The reality of cloning is now a global phenomenon, and as technologies improve the possibility of human cloning becomes more plausible. The use of cloning to manufacture, as mentioned by both Leon Kass and David Elliot in Arguing about Bioethics, exists in the realm of animal technologies, and eerily, China is now cloning pigs on an “industrial scale” (www.bbc.co.uk/news/). The photo below depicts the mass production of pigs that is now possible due to genetic cloning. Therefore, there is only a short time until human cloning is efficient and safe enough to enter the market place. Interestingly within the United States, individual states take different stances on cloning, and cloning boundaries are blurred across the nation. (www.ncsl.org, bdfund.org ). As technological advances further blur lines, there needs to be conversation on the moral boundaries of cloning as a form of “assisted reproduction,” and critical engagement is necessary to translate moral standards into public policy that will govern scientific procedures.
Cloning takes the discussion of human experimentation another step further, and challenges the ethical line of human subject experiments. The first cases of cloning would be all encompassing biological, genetic, social, and procreation experiments. Science has already taken baby steps towards further human experimentation such as cloning through techniques like prenatal genetic screening and parental genetics testing. This brings up debates about selection, the power of positive selection, and what can be categorized as too much selection (Holland 153) David Elliot in “Uniqueness, Individuality, and Human Cloning” presents a weak objection to the manufacturing argument, and instead he argues, “It can simply be a choice to have a child of one’s own in the only way possible” (Holland 153). Elliot’s counterargument against the manufacturing objection highlights defendable and seemingly reasonable motivations for cloning, such as infertility or genetic diseases, and he overlooks unreasonable motivations for positive selection, such as for control over sex, intelligence, or beauty. This reasoning treads a dangerous path, and the President’s Council on Bioethics warns “hard cases can make bad laws” (bioethics.georgetown.edu). Therefore, it is essential to look beyond the logical and sensible cases that seem to necessitate cloning, to cases of inappropriate and dangerous motivations. Difficult life circumstances relating to fertility can blind a society, or an individual, of the moral implications of bringing new life into this world (bioethics.georgetown.edu).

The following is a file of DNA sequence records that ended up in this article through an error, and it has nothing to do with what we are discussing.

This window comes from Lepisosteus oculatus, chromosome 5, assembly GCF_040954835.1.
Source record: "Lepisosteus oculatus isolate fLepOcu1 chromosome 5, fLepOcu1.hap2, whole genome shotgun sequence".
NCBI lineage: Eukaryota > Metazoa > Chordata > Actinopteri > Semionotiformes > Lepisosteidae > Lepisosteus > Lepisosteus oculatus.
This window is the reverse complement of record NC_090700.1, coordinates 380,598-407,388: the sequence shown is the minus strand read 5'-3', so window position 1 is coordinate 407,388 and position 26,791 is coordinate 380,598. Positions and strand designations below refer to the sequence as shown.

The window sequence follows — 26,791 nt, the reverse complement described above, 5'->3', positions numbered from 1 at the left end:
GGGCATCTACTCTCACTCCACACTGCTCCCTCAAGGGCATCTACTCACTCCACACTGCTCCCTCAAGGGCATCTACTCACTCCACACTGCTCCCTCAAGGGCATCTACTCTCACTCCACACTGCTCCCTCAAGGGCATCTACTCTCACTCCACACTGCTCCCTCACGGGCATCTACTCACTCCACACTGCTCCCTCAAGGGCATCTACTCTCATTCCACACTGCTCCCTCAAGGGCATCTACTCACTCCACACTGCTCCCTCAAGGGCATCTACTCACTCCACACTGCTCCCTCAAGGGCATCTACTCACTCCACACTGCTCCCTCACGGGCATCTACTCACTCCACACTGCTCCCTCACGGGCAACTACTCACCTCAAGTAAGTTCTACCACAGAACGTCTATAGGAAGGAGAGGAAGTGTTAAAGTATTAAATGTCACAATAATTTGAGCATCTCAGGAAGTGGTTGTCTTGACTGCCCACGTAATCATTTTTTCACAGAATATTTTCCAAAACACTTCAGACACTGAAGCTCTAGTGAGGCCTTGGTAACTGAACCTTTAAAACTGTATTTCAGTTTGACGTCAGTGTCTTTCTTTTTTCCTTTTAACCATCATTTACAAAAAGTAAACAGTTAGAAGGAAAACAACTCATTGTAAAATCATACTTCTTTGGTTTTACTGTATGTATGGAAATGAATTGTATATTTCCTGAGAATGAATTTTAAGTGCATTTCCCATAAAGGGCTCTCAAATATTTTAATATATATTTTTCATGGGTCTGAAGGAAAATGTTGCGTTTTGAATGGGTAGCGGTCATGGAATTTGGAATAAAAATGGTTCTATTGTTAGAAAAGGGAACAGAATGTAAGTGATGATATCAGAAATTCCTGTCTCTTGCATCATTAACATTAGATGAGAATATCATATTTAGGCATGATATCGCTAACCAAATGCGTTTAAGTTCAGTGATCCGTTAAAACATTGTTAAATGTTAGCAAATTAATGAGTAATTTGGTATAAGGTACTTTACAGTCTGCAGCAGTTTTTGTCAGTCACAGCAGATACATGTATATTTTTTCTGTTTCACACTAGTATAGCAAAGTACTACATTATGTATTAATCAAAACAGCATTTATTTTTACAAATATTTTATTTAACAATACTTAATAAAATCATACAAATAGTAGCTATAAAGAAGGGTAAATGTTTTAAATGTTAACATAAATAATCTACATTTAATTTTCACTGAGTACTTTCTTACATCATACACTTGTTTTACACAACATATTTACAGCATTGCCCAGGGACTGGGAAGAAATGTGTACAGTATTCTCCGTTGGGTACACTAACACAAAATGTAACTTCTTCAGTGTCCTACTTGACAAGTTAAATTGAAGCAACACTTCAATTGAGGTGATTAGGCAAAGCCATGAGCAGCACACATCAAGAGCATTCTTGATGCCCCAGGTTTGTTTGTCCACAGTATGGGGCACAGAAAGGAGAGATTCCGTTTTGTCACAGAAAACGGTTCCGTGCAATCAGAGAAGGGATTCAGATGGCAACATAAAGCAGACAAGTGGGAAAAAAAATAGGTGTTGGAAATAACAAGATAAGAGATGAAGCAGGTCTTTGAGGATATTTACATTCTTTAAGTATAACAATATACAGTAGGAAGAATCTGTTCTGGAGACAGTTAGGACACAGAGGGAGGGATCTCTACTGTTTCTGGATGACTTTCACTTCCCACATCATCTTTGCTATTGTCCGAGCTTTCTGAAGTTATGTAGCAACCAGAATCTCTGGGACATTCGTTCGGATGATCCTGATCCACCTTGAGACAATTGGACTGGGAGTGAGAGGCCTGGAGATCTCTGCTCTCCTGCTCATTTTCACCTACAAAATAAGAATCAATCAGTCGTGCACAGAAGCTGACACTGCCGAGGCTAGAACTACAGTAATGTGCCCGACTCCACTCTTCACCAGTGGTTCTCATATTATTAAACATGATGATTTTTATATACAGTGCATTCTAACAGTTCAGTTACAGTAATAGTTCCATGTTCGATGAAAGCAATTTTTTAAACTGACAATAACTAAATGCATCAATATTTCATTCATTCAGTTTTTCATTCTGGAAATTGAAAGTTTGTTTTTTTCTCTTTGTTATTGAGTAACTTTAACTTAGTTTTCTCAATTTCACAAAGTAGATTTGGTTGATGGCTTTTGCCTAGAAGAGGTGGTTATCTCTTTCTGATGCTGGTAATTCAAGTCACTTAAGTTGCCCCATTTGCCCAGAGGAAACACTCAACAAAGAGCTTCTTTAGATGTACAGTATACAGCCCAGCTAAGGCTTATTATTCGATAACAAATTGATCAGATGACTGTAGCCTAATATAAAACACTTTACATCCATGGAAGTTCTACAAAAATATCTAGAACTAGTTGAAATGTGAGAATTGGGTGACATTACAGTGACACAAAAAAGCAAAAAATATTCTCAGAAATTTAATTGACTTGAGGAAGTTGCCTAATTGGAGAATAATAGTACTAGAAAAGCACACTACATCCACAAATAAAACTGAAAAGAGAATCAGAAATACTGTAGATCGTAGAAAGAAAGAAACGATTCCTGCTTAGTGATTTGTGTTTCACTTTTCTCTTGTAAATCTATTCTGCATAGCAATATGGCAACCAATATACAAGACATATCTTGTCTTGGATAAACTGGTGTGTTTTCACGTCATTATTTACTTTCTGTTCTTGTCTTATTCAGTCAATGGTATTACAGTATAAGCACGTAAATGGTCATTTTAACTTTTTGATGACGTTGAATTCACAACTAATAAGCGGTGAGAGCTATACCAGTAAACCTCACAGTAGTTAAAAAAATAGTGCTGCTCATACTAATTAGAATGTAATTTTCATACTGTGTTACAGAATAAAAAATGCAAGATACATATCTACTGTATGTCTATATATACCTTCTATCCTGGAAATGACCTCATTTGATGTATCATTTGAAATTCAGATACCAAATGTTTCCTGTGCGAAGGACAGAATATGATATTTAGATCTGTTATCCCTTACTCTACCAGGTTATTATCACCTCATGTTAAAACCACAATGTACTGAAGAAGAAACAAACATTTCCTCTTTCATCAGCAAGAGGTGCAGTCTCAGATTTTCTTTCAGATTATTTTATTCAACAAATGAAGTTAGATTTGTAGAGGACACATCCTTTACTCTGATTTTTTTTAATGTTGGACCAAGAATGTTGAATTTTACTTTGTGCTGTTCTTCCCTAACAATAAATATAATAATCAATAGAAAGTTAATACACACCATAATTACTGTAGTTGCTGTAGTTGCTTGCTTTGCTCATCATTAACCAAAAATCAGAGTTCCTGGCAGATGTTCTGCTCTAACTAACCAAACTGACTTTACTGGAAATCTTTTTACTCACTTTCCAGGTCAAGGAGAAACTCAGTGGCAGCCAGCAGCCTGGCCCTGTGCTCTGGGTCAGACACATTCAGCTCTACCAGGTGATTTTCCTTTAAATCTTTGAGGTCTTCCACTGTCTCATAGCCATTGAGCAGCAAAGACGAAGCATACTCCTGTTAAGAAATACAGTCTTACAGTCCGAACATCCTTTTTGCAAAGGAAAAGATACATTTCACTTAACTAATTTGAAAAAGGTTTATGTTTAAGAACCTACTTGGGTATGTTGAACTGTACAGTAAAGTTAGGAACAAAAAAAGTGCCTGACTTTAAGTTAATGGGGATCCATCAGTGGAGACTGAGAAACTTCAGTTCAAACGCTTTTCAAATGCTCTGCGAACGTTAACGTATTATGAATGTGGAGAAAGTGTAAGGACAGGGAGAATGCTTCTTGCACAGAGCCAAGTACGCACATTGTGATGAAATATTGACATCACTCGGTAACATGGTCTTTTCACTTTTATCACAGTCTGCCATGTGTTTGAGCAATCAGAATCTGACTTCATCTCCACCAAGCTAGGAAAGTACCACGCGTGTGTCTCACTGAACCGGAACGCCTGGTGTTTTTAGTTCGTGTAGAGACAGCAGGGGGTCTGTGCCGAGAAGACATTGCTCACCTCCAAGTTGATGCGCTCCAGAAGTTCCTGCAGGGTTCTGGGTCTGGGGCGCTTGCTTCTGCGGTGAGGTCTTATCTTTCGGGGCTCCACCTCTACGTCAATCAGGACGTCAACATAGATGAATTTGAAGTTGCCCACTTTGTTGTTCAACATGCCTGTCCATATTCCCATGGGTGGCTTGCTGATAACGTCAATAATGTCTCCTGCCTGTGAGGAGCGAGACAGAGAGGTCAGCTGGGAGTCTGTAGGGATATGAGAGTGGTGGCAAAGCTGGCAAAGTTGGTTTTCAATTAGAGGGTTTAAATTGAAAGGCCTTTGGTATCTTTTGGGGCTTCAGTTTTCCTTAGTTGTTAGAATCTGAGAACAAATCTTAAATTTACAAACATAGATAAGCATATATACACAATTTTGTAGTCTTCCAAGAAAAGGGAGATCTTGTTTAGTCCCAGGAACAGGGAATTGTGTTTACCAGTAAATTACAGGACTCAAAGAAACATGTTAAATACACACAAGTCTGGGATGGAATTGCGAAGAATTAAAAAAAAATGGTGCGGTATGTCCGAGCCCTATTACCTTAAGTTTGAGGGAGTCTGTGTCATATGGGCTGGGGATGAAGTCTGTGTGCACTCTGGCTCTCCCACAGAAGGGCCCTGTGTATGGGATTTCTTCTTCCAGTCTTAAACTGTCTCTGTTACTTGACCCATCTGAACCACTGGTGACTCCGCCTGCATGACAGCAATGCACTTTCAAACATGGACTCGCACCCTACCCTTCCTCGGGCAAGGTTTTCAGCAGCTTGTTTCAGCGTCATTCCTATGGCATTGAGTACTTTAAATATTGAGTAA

Thus, evaluation of cases of cloning will involve prudence. There are recognizable and defendable motivations to clone in order to produce a child, but no one can articulate how much control and design selection amounts to a product, rather than a child. Tough cases can make bad laws, and it will be a societal test for how justifications like those presented by Elliot will affect public policy and laws.
Joyelle Flemming in her previous blog post brings up interesting considerations about the repercussions of cloning on the future. While in time our generation or future generations may come at accept cloning as a form of reproductive assistance, how will this impact future generations and the relationship of science and society? Cloning conversations must address the implications on the future and how man-made selection through cloning will effect the development of the human species as well as the world. While there is no perfected cloning technique to date, considerations of the morality of cloning should address cloning in context to the present as well as projected techniques.
Elliot, David. “Uniqueness, individuality, and human cloning.” Arguing about Bioethics. London: Routledge, 2012. Print.
“Human Cloning Laws.” Human Cloning Laws. National Conference of State Legislatures, Jan. 2008. <http://www.ncsl.org/research/health/human-cloning-laws.aspx>.
“Human Cloning and Human Dignity: An Ethical Inquiry — Full Report.” PCBE: Human Cloning and Human Dignity: An Ethical Inquiry — Full Report. The Presidents Council on Bioethics, July 2002. Web. <http://bioethics.georgetown.edu/pcbe/reports/cloningreport/children.html>.
Kass, Leon R. “Why We Should Ban the Cloning of Humans: The Wisdom of Repugnance.” Arguing about Bioethics. London: Routledge, 2012. Print.
Nikas, Nikolas T. “Human Cloning Laws: 50 State Survey.” Bioethics Defense Fund, 19 May 2011. Web. <http://bdfund.org/wordpress/wp-content/uploads/2012/07/CLONINGChart-BDF2011.docx.pdf>.
Shukman, David. “China Cloning on an ‘industrial Scale'” BBC News. BBC, 14 Jan. 2014. Web. 26 Jan. 2014. <http://www.bbc.co.uk/news/science-environment-25576718>.